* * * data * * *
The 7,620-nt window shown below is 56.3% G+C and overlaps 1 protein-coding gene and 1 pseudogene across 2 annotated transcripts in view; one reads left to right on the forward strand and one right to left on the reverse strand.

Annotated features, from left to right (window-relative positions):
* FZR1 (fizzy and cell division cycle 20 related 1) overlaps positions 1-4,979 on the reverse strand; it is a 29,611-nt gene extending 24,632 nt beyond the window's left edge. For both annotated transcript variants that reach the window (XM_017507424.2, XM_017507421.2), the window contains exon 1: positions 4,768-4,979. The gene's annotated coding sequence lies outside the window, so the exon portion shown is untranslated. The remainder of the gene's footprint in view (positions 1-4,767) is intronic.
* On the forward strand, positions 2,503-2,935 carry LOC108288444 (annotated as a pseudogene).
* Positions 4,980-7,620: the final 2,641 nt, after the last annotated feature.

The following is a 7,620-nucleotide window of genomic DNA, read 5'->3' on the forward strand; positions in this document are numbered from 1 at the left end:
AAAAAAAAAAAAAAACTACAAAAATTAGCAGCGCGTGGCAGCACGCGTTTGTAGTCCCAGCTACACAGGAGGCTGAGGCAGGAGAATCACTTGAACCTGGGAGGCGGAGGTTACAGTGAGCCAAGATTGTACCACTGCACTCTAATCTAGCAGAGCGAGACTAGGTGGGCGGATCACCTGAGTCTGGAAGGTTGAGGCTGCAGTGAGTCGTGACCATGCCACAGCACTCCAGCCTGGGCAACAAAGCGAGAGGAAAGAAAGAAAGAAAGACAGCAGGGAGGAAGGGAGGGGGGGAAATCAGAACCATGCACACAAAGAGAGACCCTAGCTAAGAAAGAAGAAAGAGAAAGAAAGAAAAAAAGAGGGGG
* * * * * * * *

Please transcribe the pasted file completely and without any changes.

The 7,620-nt window shown below is 56.3% G+C and overlaps 1 protein-coding gene and 1 pseudogene across 2 annotated transcripts in view; one reads left to right on the forward strand and one right to left on the reverse strand.

Annotated features, from left to right (window-relative positions):
* FZR1 (fizzy and cell division cycle 20 related 1) overlaps positions 1-4,979 on the reverse strand; it is a 29,611-nt gene extending 24,632 nt beyond the window's left edge. For both annotated transcript variants that reach the window (XM_017507424.2, XM_017507421.2), the window contains exon 1: positions 4,768-4,979. The gene's annotated coding sequence lies outside the window, so the exon portion shown is untranslated. The remainder of the gene's footprint in view (positions 1-4,767) is intronic.
* On the forward strand, positions 2,503-2,935 carry LOC108288444 (annotated as a pseudogene).
* Positions 4,980-7,620: the final 2,641 nt, after the last annotated feature.

The following is a 7,620-nucleotide window of genomic DNA, read 5'->3' on the forward strand; positions in this document are numbered from 1 at the left end:
AAAAAAAAAAAAAAACTACAAAAATTAGCAGCGCGTGGCAGCACGCGTTTGTAGTCCCAGCTACACAGGAGGCTGAGGCAGGAGAATCACTTGAACCTGGGAGGCGGAGGTTACAGTGAGCCAAGATTGTACCACTGCACTCTAATCTAGCAGAGCGAGACTAGGTGGGCGGATCACCTGAGTCTGGAAGGTTGAGGCTGCAGTGAGTCGTGACCATGCCACAGCACTCCAGCCTGGGCAACAAAGCGAGAGGAAAGAAAGAAAGAAAGACAGCAGGGAGGAAGGGAGGGGGGGAAATCAGAACCATGCACACAAAGAGAGACCCTAGCTAAGAAAGAAGAAAGAGAAAGAAAGAAAAAAAGAGGGGG